Amy Anne Lassig, Assistant Professor, Head and Neck Surgery, University of Minnesota; Hennepin County Medical Center, Minneapolis Medical Research Foundation
Dr. Lassig is a fellowship-trained head and neck surgeon practicing at Hennepin County Medical Center and the University of Minnesota. Her research program is focused on perioperative wound healing with attention to the effects of smoking.


Presentation Abstracts:

"An in Vitro, Hydrogel-based Model to Assess the Mechanical Integrity of the Dermoepidermal Junction"
Recessive dystrophic Epidermolysis Bullosa (RDEB) is caused by mutations in collagen type VII gene critical for formation of the dermoepidermal junction. Neither tissues of animal models nor currently available in vitro models are amenable to quantitative assessment of mechanical adhesion between dermal and epidermal layers. Here we created a 3D in vitro DEJ model using extracellular matrix (ECM) proteins anchored to a PEG-based slab with human keratinocytes and dermal fibroblasts for quantification of mechanical adhesion between epidermal- and dermal-mimicking layers.  This model can be used to understand mechanisms contributing to RDEB pathology and to evaluate future therapeutics aimed at mechanical stabilization of the DEJ.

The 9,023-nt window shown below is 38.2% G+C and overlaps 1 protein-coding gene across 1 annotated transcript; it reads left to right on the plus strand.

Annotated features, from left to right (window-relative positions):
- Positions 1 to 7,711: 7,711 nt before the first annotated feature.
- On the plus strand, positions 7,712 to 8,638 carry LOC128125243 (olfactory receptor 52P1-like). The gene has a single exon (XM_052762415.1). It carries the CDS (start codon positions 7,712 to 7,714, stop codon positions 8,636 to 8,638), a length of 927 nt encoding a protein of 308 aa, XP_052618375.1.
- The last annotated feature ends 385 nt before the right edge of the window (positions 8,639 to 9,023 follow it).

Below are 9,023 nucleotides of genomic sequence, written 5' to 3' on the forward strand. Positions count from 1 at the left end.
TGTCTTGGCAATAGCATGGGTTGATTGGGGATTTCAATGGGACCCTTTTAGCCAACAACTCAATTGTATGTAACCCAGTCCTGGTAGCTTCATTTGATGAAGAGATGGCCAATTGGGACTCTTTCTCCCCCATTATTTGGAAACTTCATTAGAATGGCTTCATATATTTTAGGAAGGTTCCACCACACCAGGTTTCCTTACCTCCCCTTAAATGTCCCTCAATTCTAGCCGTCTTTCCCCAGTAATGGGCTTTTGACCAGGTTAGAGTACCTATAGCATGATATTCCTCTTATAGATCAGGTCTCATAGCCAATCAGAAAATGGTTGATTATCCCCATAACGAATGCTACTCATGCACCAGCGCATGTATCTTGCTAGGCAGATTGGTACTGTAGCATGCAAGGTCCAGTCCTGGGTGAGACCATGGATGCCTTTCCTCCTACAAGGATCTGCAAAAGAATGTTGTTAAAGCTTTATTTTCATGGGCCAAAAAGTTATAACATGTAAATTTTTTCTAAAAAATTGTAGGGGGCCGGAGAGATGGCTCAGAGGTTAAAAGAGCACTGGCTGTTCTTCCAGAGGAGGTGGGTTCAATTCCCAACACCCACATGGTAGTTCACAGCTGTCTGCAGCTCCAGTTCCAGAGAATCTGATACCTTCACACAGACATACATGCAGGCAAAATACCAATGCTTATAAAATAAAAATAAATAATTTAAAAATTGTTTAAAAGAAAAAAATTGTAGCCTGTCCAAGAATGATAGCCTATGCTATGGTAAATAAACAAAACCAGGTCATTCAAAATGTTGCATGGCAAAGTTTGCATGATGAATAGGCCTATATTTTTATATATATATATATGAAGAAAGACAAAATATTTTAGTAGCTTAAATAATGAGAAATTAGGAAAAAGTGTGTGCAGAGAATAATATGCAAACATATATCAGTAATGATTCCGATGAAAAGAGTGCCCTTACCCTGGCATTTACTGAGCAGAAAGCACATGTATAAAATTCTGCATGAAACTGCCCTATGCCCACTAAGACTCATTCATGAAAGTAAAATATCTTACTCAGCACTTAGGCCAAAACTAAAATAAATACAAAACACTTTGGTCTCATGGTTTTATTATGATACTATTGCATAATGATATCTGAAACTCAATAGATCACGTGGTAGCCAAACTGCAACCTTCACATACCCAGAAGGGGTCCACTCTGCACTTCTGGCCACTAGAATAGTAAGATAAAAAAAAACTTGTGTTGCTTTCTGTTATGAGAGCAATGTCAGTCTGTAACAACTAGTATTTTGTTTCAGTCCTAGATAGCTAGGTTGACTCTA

"Cellular and Genome Engineering of the Skin"
Recessive dystrophic epidermolysis bullosa is a severe skin disease characterized by chronic blistering, mitten deformities, and predisposition to aggressive squamous cell carcinoma. As a prototypical genetic disease it is amenable to correction by targeted gene modification. Programmable nucleases, nickases, and base editing technologies will be discussed.

"Measurement of Epithelial Adhesion to Transmucosal Devices/Dental Implants"